Myanmar’s former capital, Yangon, boasts one of the most spectacular early-20th century urban landscapes in Asia.
A century ago the country’s former capital was one of the world’s great trading cities and the legacy of that cosmopolitan past remains today.
Saved from the fate of other Asian cities due to the country’s isolation under military rule, Yangon’s downtown area is a unique blend of cultural and imperial architecture, considered to be the last surviving “colonial core” in Asia.
But as the country opens up, this unique heritage is under threat. Decades of neglect have left once grand buildings a crumbling mess and they are at grave risk of being demolished in favour of hastily built towers and condominiums.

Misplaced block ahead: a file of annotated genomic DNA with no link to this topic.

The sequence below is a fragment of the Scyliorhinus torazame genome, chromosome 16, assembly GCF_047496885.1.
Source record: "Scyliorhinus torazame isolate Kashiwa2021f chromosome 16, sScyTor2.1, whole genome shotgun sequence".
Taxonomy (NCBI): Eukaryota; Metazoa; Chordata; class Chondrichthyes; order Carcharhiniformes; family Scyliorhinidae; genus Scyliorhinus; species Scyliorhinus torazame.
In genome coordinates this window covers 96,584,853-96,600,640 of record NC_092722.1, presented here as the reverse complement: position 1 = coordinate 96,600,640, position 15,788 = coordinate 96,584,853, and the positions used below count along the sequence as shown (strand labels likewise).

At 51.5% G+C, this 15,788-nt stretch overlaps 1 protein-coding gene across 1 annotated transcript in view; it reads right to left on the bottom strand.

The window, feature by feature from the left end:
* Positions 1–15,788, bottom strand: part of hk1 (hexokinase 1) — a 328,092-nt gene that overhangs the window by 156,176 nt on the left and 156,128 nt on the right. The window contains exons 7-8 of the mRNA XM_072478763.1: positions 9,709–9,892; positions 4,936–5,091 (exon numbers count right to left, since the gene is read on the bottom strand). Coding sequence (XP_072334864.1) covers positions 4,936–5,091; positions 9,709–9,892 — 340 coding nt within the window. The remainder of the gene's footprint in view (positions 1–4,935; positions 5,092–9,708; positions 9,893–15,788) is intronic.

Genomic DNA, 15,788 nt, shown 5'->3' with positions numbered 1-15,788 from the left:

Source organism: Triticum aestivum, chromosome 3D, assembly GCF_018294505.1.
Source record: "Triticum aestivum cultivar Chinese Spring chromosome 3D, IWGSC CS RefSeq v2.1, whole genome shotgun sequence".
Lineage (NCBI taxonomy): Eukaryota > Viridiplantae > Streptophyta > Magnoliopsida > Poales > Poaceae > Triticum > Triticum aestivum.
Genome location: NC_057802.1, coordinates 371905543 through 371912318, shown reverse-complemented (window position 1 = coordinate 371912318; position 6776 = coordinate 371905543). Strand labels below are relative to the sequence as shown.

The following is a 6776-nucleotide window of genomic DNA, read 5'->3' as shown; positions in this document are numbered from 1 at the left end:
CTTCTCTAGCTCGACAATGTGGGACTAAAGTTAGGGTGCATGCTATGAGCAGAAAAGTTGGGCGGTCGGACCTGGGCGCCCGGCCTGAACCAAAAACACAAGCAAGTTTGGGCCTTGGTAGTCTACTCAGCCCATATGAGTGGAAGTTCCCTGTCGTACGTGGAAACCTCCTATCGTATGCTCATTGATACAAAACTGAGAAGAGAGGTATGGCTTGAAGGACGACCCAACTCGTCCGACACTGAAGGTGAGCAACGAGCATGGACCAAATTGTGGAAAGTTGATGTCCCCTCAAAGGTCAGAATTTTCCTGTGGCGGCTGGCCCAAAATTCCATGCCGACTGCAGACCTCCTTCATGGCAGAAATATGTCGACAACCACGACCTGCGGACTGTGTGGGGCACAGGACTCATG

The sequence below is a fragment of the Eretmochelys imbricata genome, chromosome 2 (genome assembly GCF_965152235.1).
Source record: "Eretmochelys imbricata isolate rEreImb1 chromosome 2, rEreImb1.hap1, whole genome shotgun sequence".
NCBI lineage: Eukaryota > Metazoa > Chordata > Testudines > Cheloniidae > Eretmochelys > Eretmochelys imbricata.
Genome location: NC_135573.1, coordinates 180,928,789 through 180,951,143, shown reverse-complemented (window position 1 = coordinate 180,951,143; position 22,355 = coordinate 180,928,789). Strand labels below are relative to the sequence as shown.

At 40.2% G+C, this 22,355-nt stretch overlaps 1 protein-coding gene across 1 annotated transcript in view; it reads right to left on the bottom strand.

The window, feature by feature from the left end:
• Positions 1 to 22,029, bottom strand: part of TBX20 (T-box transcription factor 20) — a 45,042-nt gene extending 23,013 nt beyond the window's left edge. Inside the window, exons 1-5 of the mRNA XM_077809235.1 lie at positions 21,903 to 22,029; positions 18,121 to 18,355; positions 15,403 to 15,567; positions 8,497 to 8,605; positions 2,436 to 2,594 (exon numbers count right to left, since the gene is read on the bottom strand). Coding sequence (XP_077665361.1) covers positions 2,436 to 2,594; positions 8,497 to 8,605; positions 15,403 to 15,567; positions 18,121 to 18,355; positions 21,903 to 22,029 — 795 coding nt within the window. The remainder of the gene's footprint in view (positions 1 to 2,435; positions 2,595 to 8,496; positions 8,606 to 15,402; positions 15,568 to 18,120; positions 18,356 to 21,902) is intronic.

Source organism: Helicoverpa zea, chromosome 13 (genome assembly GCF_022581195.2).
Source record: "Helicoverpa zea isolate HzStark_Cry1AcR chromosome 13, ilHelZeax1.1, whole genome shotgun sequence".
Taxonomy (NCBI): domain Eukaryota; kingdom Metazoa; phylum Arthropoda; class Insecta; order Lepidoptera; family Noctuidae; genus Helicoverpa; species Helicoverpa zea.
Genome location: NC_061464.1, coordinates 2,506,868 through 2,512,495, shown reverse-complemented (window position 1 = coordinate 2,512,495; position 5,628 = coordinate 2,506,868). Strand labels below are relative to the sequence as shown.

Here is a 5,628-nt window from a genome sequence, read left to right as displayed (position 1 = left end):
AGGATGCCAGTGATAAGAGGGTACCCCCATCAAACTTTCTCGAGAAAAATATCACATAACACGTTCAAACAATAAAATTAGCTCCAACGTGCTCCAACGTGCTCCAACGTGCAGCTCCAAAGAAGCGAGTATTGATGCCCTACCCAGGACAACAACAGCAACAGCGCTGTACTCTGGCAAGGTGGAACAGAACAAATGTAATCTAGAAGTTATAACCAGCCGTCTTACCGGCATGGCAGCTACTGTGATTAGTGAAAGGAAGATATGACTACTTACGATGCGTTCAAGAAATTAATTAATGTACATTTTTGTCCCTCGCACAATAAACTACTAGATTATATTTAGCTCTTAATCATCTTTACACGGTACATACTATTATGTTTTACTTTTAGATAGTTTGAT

Some of the damage has already been done as developers race to cash in on the country’s rapid pace of change.
Myanmar historian and scholar, Thant Myint U, is leading the charge to preserve Yangon’s heritage and return many buildings to their former glory.
He has founded the Yangon Heritage Trust, a group pushing for a cohesive urban plan for the city. The stories of the buildings and the people who lived – and still live in them today, are truly unique in the world.
101 East was granted rare access inside the famous Secretariat building, the site of Myanmar’s independence ceremony in 1948 and the assassination of national hero, General Aung San, the father of pro-democracy campaigner Aung San Suu Kyi.
This immense building, which housed the parliament from 1948-1962 has been closed to the public behind razor wire for more than half a century and few have ever seen inside it. Its greatest challenge may yet be surviving the modern era as Yangon embarks on its dramatic transition into a modern Asian city.
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